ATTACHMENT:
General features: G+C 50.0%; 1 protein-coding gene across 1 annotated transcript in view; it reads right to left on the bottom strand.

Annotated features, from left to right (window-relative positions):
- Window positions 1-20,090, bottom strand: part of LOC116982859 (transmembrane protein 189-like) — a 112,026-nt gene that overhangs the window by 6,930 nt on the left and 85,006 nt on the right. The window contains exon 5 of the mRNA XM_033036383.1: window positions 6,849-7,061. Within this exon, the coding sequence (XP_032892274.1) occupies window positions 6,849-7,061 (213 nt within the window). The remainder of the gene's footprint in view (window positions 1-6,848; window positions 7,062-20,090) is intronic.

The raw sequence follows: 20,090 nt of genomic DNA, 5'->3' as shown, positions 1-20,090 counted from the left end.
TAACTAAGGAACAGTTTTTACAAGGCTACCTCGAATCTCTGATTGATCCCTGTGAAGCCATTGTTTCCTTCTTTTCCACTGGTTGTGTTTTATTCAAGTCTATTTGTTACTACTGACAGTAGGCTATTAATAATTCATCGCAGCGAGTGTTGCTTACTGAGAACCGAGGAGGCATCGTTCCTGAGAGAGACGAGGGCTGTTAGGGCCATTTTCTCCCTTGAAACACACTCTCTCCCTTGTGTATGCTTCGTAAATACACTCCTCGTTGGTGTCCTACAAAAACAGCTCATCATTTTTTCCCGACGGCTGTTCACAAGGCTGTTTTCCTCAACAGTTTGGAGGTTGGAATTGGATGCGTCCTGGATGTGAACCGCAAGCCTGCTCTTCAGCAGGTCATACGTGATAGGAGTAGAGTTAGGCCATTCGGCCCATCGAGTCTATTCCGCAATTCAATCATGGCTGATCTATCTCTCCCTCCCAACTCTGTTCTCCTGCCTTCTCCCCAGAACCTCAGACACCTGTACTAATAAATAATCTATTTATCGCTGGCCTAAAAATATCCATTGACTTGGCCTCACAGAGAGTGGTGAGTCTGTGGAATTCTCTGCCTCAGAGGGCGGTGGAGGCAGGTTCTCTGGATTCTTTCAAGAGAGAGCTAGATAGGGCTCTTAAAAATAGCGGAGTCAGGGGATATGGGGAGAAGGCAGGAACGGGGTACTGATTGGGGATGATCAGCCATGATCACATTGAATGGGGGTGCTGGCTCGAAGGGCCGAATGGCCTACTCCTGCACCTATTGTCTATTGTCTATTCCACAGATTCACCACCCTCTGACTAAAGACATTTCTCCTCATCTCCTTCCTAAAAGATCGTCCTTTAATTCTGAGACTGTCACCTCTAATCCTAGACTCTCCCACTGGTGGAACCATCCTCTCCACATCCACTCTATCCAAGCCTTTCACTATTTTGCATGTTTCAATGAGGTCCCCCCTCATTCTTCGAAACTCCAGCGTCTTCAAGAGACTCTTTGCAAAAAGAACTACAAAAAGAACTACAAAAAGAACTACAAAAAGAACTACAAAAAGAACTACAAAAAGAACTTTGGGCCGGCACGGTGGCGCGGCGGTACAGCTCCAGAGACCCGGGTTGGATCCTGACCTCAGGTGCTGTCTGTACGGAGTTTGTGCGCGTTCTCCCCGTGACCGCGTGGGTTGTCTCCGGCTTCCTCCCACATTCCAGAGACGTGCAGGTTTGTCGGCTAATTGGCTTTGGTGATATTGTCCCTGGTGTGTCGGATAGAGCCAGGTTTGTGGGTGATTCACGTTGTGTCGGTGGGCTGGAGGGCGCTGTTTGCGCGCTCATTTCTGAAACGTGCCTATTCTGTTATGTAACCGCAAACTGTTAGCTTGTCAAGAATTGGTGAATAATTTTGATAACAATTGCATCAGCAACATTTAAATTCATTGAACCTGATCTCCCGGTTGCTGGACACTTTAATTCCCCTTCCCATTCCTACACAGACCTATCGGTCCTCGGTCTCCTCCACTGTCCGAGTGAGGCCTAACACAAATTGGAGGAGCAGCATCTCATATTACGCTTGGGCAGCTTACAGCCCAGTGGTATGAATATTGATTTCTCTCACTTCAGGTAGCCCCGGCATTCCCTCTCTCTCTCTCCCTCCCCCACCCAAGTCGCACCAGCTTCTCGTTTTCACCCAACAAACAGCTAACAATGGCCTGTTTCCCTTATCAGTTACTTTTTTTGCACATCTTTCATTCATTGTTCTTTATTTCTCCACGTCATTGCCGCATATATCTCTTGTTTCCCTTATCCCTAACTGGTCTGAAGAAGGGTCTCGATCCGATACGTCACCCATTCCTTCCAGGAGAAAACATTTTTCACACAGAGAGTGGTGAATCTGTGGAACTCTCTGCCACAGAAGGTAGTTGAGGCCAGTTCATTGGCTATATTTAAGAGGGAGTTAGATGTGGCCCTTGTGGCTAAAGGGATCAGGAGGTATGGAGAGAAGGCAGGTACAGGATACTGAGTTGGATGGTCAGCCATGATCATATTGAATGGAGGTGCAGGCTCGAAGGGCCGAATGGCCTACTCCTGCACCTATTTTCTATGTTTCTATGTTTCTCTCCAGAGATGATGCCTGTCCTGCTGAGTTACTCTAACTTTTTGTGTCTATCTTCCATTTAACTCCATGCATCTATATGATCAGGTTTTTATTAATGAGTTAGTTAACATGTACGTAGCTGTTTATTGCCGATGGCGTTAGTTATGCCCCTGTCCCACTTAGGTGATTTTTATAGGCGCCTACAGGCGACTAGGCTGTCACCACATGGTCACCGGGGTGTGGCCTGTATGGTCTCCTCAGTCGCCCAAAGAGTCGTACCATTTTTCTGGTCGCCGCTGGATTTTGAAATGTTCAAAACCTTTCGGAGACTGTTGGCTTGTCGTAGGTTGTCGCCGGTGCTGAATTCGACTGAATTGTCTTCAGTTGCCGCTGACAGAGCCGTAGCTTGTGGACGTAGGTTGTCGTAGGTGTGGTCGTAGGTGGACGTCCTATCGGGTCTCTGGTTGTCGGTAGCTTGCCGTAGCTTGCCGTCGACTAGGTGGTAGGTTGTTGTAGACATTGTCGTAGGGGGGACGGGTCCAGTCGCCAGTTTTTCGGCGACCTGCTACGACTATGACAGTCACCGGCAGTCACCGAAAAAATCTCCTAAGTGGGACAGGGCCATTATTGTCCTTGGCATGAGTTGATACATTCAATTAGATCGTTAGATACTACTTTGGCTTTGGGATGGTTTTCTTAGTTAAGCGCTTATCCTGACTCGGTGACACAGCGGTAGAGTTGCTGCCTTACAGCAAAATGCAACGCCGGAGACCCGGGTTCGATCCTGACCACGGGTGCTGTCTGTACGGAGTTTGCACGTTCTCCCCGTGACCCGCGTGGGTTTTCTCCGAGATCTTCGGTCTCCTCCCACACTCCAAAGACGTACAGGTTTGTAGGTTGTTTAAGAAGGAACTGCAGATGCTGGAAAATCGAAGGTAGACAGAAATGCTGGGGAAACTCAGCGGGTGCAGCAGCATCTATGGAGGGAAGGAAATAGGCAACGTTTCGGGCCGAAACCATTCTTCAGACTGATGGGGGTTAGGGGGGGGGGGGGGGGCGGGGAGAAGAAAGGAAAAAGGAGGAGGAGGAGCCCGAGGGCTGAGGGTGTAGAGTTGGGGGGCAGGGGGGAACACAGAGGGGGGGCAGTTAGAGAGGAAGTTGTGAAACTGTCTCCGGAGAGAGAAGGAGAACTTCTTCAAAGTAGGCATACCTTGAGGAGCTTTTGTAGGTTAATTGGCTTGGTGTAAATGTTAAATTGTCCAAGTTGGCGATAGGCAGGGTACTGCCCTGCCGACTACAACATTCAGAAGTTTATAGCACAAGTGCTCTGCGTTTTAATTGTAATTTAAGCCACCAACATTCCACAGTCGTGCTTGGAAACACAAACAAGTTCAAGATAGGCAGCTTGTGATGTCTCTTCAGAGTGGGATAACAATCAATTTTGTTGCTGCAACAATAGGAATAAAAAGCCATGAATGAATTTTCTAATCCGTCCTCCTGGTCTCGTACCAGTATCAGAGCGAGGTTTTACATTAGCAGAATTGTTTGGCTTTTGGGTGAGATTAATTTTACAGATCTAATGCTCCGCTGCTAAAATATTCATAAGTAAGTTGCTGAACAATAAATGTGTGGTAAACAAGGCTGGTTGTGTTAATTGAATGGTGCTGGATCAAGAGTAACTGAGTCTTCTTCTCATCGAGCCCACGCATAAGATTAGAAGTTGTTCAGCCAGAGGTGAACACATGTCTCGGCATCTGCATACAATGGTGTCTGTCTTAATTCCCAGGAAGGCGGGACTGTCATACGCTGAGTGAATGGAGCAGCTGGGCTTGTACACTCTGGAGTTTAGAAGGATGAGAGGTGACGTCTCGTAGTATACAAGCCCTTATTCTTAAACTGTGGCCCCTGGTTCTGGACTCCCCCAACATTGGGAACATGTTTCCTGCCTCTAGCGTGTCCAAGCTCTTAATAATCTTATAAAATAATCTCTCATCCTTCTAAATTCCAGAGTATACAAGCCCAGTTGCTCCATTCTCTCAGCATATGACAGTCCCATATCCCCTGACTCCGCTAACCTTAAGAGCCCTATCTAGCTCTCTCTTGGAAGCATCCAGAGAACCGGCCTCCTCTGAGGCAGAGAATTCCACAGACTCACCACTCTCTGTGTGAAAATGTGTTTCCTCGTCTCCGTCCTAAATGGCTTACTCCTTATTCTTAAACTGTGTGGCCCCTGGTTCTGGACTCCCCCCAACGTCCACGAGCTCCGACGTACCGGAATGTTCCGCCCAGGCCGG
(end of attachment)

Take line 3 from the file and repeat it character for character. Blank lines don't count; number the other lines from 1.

- Window positions 1-20,090, bottom strand: part of LOC116982859 (transmembrane protein 189-like) — a 112,026-nt gene that overhangs the window by 6,930 nt on the left and 85,006 nt on the right. The window contains exon 5 of the mRNA XM_033036383.1: window positions 6,849-7,061. Within this exon, the coding sequence (XP_032892274.1) occupies window positions 6,849-7,061 (213 nt within the window). The remainder of the gene's footprint in view (window positions 1-6,848; window positions 7,062-20,090) is intronic.